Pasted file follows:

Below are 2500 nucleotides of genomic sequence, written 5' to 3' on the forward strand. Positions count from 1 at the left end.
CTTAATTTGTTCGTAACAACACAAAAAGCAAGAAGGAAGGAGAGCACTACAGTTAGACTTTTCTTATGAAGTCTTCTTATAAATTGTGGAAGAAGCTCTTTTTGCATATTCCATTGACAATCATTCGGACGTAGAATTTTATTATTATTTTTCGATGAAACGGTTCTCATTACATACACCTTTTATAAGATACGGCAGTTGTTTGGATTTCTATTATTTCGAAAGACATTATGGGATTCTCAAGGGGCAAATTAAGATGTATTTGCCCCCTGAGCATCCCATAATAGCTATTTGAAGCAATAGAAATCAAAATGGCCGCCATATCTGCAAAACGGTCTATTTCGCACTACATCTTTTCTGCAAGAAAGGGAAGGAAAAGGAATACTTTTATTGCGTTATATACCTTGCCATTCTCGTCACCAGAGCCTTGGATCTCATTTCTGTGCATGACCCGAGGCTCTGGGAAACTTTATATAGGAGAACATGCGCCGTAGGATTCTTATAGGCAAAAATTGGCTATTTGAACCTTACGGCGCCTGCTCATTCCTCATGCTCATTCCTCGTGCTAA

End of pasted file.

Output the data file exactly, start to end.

Below are 2500 nucleotides of genomic sequence, written 5' to 3' on the forward strand. Positions count from 1 at the left end.
CTTAATTTGTTCGTAACAACACAAAAAGCAAGAAGGAAGGAGAGCACTACAGTTAGACTTTTCTTATGAAGTCTTCTTATAAATTGTGGAAGAAGCTCTTTTTGCATATTCCATTGACAATCATTCGGACGTAGAATTTTATTATTATTTTTCGATGAAACGGTTCTCATTACATACACCTTTTATAAGATACGGCAGTTGTTTGGATTTCTATTATTTCGAAAGACATTATGGGATTCTCAAGGGGCAAATTAAGATGTATTTGCCCCCTGAGCATCCCATAATAGCTATTTGAAGCAATAGAAATCAAAATGGCCGCCATATCTGCAAAACGGTCTATTTCGCACTACATCTTTTCTGCAAGAAAGGGAAGGAAAAGGAATACTTTTATTGCGTTATATACCTTGCCATTCTCGTCACCAGAGCCTTGGATCTCATTTCTGTGCATGACCCGAGGCTCTGGGAAACTTTATATAGGAGAACATGCGCCGTAGGATTCTTATAGGCAAAAATTGGCTATTTGAACCTTACGGCGCCTGCTCATTCCTCATGCTCATTCCTCGTGCTAA